When in the fourth position, source 10 generates a fan beam 40′″ which also includes a central ray (not illustrated) and rays diverging therefrom to form the fan beam. By rotating the source from the first to the fourth position in a clockwise direction data is collected at least once from every possible beam angle through slice 42 (i.e., the image plane). As known in the industry, data corresponding to every beam angle corresponding to a single image plane can be collected after a (π+2Γ)2π rotation about the patient. Because less than an entire rotation about the image plane is required to acquire the imaging data these acquisition methods and systems are generally referred to as partial-scan methods and systems and, more specifically, where data is collected during a minimal gantry rotation, the methods and systems are referred to as half-scan methods and systems. Thus, half-scan acquisition has been employed to reduce acquisition period duration in conjunction with single row detectors.
In addition, because relatively less data has to be processed in the case of half-scan imaging methods and systems to generate an image, half-scan methods and systems also have the advantage of potentially reducing data processing and reconstruction times.
As a result of the fan beam geometry of the x-ray source and the detector array, a half scan contains certain redundant data. This redundant data requires that the half scan data set be weighted with a “half scan weighting” function so that the redundant data does not make a disproportionate contribution to the final image when incorporated with the non-redundant data. The weighting and reconstruction of images from a half scan data set are discussed in detail in “Optimal Short Scan Convolution Reconstruction for Fanbeam CT”, Dennis L. Parker, Medical Physics 9(2) March/April 1982.
While fan beams and half-scans have several advantages, often, during a diagnostics exercise a system user typically will not know the precise location within a patient of an object, cavity, etc. of interest to be imaged. For this reason, it is advantageous for a system user to be able to generate several cross sectional images in rapid succession by selecting different image/reconstruction planes. In these cases rapid data processing is extremely important to minimize delays between image generation so that a user does not lose her train of thought between image views.
Single slice detectors, fan beams and half-scans can be used to generate data in several different parallel image planes which, after data acquisition, can be used by a processor to generate an image anywhere between the image planes through interpolation/extrapolation procedures known in the art. For example, assume that during two data acquisition periods first and second data sets were acquired which correspond to first and second parallel acquisition planes, respectively, the planes separated by 0.25 inches. If a user selects an image plane for reconstructing an image which resides between the first and second acquisition planes, interpolation between data in the first and second sets can be used to estimate values of data corresponding to the selected image plane. For instance, assume that, among other rays, during the acquisition periods a first ray and a second ray were used to generate data in the first and second sets, respectively, and that the first and second rays were parallel (i.e. had the same beam and fan angles). In this case, by interpolating between the data acquired from the first and second rays generates an estimated value corresponding to a hypothetical back projection ray which is parallel to the first and second rays and which is within the image plane. By performing such interpolation to generate back projection rays for every beam and fan angle through the image plane a complete data set corresponding to the image plane is generated.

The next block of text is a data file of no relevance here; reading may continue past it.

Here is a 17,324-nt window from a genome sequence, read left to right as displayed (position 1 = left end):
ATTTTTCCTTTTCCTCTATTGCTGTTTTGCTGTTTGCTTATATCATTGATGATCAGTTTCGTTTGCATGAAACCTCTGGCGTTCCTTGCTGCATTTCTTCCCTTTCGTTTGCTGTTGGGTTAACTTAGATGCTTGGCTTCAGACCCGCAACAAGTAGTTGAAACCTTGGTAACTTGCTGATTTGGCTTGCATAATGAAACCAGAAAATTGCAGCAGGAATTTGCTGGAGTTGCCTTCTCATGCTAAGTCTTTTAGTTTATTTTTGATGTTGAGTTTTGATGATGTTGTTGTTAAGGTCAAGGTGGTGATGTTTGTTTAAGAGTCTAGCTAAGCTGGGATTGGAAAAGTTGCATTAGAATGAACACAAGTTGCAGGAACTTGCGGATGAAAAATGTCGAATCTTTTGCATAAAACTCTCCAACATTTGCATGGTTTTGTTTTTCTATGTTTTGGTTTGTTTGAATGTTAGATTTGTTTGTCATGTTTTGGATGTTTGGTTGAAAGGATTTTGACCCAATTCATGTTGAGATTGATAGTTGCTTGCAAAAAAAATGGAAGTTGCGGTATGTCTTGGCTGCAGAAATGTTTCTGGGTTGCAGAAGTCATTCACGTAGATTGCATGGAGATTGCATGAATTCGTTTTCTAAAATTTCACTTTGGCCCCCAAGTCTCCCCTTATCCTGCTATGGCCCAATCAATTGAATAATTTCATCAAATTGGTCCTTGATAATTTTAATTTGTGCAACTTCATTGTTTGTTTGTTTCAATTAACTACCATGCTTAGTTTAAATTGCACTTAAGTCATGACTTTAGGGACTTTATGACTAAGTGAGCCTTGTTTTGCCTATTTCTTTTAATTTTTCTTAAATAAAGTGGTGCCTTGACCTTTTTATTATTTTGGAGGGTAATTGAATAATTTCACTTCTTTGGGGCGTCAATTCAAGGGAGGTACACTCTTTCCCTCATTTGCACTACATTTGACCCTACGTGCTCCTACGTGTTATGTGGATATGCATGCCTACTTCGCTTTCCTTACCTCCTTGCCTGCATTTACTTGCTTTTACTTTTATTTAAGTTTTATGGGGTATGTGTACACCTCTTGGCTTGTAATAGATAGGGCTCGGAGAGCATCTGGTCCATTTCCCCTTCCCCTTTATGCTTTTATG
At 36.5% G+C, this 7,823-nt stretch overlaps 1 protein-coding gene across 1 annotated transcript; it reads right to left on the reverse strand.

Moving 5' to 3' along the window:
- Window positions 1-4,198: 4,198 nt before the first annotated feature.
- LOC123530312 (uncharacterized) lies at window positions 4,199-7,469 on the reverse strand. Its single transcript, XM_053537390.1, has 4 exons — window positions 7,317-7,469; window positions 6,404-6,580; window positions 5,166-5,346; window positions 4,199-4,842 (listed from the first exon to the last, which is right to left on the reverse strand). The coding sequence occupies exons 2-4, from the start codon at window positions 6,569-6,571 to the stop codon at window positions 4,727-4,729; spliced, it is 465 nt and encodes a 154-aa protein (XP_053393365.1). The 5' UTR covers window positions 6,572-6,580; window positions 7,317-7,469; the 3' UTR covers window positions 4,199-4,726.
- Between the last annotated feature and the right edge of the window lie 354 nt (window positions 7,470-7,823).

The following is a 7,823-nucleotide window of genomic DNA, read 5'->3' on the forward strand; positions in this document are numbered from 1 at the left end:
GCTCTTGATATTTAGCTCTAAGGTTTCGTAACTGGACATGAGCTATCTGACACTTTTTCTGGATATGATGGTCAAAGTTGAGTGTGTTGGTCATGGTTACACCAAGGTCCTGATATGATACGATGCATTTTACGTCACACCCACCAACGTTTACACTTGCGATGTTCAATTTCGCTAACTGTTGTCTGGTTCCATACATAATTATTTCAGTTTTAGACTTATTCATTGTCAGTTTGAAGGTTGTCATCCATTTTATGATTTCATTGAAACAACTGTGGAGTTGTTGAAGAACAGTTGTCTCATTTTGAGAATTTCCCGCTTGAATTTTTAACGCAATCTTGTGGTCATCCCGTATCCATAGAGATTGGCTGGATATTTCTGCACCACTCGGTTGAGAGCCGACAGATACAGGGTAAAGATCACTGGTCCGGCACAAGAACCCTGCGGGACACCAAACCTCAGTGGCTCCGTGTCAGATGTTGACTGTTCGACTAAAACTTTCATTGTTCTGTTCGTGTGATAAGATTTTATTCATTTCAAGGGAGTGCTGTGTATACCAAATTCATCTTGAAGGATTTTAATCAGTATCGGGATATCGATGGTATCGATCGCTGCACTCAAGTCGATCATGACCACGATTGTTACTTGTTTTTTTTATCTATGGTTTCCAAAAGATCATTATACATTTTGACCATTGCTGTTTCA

While such systems work, unfortunately, the acquisition time required to generate data corresponding to many image planes is excessive and inevitable patient movement often causes image artifacts.
One way to speed up data acquisition corresponding to several image planes is by employing a multi-row detector with a fan beam. In multi-row detector systems, a relatively thick fan beam is collimated and directed at a multi-row detector with a patient there between, each detector row in effect gathering data for a separate “slice” of the thick fan beam along the Z or translation axis perpendicular to a fan beam width.